After a decade’s conservation, the flag that inspired the National Anthem returns to its place of honor on the National Mall.
By Robert M. Poole for Smithsonian magazine, November 2008
Long before it flew to the moon, waved over the White House or was folded into tight triangles at Arlington National Cemetery; before it sparked fiery Congressional debates, reached the North Pole or the summit of Mount Everest; before it became a lapel fixture, testified to the Marines’ possession of Iwo Jima, or fluttered over front porches, firetrucks and construction cranes; before it inspired a national anthem or recruiting posters for two world wars, the American ensign was just a flag.
For the rest of Robert M. Poole’s splendid story in Smithsonian magazine, go here.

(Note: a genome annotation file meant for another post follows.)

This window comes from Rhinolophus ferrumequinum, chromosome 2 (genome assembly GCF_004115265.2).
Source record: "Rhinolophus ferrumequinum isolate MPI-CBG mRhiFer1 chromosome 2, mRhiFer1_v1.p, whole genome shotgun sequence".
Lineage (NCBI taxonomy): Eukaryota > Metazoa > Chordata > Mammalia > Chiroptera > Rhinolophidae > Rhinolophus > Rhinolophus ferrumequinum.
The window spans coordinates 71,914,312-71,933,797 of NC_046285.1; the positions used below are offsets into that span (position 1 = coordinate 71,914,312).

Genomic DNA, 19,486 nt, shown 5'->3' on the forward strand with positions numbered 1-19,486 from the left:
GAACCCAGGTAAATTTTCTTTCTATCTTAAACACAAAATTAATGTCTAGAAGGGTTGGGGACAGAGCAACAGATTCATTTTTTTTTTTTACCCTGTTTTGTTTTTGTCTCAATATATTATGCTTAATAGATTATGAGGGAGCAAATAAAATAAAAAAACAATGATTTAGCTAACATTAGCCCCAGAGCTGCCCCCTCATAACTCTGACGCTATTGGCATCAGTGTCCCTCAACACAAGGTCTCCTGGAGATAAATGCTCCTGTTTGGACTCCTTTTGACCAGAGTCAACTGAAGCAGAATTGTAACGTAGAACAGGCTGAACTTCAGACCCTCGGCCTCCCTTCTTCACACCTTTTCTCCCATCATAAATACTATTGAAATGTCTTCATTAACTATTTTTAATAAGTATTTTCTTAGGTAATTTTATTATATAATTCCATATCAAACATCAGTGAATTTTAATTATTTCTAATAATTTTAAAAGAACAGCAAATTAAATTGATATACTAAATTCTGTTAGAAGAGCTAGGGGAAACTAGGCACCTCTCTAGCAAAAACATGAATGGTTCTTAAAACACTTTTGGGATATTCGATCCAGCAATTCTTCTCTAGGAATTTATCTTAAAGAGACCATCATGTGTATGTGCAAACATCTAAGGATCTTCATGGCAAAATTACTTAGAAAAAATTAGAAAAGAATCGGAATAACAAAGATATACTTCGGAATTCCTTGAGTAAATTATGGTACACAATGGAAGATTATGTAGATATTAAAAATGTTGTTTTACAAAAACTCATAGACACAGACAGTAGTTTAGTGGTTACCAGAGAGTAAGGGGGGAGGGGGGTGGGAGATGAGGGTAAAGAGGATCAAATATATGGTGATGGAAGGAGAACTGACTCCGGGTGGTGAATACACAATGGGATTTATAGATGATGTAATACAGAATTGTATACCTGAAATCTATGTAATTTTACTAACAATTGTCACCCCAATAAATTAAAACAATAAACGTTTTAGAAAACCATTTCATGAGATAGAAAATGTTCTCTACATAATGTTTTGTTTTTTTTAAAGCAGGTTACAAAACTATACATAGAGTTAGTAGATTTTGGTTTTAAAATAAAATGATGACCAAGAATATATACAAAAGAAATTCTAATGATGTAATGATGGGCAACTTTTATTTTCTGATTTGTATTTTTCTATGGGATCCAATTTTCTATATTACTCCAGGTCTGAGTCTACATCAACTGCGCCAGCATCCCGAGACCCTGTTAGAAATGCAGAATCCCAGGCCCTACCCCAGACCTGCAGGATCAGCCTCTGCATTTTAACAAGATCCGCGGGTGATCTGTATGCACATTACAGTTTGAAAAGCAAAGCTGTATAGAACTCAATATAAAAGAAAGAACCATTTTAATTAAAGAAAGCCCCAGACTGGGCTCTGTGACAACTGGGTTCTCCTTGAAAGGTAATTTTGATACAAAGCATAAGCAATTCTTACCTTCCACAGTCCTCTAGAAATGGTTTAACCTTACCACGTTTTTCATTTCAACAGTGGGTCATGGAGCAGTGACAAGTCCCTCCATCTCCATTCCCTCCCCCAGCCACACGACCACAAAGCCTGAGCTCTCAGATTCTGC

On Wednesday, President George Bush and First Lady Laura Bush dedicated the renovated National Museum of American History. Today is the grand opening to the public, with retired Gen. Colin Powell scheduled to read President Abraham Lincoln’s Gettysburg Address.
The original Star-Spangled Banner—the one that flew over Fort McHenry and inspired America’s National Anthem—had long been displayed in the museum, but for the past ten years it has been in the hands of conservationists, who have carefully preserved the fragile flag.
All photography from the Smithsonian web site.